Estate Planning 101

Have you ever wondered just what Estate Planning really is? The term “estate” can be deceiving. It doesn’t necessarily mean a large sprawling homestead. In fact, in the eyes of the law, an “estate” is simply all the property you own, both outright and jointly—including bank accounts, real estate, stocks and bonds, vehicles, jewelry, retirement accounts and even pets. So, if you have a pet, you have an estate. If you have belongings, you have an estate. But the most important question still remains: Do you have a plan to protect your estate?

Estate planning is a process in which someone specifies how their money, property and medical care should be managed during life and/or after their death. It simply involves drawing up and finalizing one or more documents that gives a legal voice to someone’s wishes. At a minimum, every adult should have an advanced healthcare directive and will as their estate plan. An advanced healthcare directive allows you to instruct healthcare providers about medical treatments if you’re no longer able to express them yourself—and it also names someone to oversee your care.

A Will is the most basic estate planning document there is—and for some people, it represents the only estate plan they need. A will can be used to dictate several different things, including how to divide up property, guardianship, debts, and more. In many situations, such as family disputes, a Trust is necessary to minimize or eliminate court involvement. Many other options are available for even more protection like, Irrevocable Trusts and LLCs.

Estate Planning is not only for the rich and doesn’t have to be expensive. There are many types of documents or protection plans that suit every lifestyle and budget. There is no amount of wealth or assets that determines who gets to have an estate plan. An estate plan is a right for everyone, especially your loved ones. It helps remove any burdens on decision making for them. Here’s the good news: estate planning doesn’t have to be depressing either. Focus on what matters most and how you’d like to protect those you love. Proactive conversations can actually bring your family together. It can be a bonding experience to share your wishes and legacy for the future. The sooner you get started, the better off you and your family will be. There is no better time than the present to finalize your wishes, especially before a medical crisis or a natural disaster arises.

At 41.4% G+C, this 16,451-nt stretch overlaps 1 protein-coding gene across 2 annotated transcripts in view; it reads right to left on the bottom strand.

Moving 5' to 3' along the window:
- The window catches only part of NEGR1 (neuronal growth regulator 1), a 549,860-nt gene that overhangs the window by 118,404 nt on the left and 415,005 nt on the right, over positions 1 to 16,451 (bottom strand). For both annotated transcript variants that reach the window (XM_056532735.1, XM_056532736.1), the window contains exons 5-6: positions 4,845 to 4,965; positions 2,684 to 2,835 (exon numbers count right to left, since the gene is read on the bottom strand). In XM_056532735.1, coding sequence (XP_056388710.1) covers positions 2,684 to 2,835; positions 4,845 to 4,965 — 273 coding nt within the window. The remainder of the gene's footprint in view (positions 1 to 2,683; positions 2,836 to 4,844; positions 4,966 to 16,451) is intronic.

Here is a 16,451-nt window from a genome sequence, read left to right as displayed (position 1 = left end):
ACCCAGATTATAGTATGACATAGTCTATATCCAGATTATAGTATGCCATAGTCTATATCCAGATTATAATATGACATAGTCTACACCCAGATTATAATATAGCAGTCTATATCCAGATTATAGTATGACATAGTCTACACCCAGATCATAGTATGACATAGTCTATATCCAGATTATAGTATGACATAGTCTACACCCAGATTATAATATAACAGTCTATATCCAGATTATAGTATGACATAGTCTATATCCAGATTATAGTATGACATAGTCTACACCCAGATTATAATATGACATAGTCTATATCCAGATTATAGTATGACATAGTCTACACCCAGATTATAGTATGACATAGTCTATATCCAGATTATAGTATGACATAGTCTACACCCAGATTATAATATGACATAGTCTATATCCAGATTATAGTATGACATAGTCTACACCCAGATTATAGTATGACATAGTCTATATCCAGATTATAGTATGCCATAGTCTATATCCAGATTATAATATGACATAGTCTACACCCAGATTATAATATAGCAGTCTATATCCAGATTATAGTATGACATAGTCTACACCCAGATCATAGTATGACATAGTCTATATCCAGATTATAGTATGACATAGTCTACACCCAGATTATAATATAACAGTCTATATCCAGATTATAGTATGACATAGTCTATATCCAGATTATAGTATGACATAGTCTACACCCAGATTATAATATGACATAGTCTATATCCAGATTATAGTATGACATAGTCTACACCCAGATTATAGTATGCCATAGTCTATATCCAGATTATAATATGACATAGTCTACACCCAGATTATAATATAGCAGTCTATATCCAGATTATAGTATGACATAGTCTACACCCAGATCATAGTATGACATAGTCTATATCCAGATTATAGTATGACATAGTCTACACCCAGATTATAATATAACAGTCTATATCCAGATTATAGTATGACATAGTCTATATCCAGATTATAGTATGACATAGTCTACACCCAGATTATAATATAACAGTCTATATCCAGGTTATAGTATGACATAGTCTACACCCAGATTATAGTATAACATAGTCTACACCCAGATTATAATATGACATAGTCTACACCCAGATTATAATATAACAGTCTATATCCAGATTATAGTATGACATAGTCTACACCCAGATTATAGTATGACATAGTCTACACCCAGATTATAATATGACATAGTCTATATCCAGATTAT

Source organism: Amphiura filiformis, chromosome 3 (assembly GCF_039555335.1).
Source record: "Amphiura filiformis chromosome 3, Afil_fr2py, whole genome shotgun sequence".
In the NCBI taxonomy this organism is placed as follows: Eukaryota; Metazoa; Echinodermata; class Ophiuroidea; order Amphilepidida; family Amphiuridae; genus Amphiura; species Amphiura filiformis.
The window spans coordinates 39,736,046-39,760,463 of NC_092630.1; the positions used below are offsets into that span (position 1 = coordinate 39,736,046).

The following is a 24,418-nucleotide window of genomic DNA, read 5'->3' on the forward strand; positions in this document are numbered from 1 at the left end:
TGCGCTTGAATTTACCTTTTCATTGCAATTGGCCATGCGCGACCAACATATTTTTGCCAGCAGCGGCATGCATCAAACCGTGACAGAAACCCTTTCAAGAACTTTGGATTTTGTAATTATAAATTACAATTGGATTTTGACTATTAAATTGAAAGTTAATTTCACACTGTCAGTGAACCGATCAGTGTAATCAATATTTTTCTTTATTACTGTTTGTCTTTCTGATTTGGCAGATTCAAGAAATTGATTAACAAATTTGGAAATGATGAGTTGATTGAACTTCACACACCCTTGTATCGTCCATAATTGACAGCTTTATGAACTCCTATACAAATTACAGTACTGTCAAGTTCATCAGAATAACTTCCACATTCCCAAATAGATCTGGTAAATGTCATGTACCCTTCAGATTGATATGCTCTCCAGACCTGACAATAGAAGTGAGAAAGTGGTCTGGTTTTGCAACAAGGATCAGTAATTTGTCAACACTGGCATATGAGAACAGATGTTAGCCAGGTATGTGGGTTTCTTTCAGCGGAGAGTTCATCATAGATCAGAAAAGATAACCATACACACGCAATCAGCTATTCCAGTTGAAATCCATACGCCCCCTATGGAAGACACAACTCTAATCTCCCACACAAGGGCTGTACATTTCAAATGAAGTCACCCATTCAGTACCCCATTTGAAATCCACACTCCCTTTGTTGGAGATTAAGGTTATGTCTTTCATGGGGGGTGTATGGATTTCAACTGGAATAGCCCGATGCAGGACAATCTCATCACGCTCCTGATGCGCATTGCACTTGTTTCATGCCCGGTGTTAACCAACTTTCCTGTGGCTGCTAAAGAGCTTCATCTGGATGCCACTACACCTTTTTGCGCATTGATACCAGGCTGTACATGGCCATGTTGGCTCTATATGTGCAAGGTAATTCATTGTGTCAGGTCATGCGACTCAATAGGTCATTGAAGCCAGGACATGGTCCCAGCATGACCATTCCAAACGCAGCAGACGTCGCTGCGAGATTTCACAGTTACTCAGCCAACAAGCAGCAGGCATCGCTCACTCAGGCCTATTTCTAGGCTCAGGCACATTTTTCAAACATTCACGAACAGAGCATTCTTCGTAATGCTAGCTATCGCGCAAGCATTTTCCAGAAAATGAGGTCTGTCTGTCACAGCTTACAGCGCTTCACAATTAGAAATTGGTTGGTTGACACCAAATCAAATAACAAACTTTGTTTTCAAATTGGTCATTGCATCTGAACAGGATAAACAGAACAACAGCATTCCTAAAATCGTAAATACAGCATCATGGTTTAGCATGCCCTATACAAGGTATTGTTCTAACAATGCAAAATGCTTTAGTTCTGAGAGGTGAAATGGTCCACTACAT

Now more than ever, Americans are realizing estate planning is a necessity for every adult, especially during the Covid-19 pandemic. Everyone should have an estate plan in place to at least ensure their medical treatment is carried out according to their wishes. If you have a pet, you need a plan. If you are single, you need a plan. If you have a family you need a plan. If you’d like to leave a legacy to someone or something, like a charity, you need a plan.

Having a legal estate plan in place is the only way to ensure your estate is protected. You are important. Your wishes are important. Your medical treatment is important. Let’s write out those wishes and make them legally protected. We spend so much time taking care of others that we forgot to take care of own welfare and estate plans. We want to make your wishes a priority again. Tell us more about your story. What goals are important? What keeps you up at night? We would love to help you create a plan that works for your budget, lifestyle, and legacy.

Wondering what type of legal document is right for you? Let’s go over some of the most popular options and figure out how we can give you the most protection, you truly need. Begin thinking about the type of protection that makes sense, and who or what you’d like to direct things towards. At Wiles Law, we don’t believe in a “one size fits all” plan. We will strategize and customize your estate plan to exactly what fits your wishes and protection needs.

Minimum Coverage Examples:

  • Durable or Healthcare Power of Attorney
  • Advance Healthcare Directives or Living Will
  • Last Will & Testament

Well Rounded Coverage Examples:

  • Revocable Trust

Maximum Coverage Examples:

  • LLC
  • Irrevocable Trusts

Wondering what steps are needed next? Check out our infographic below to learn about the 4 easy steps to estate planning.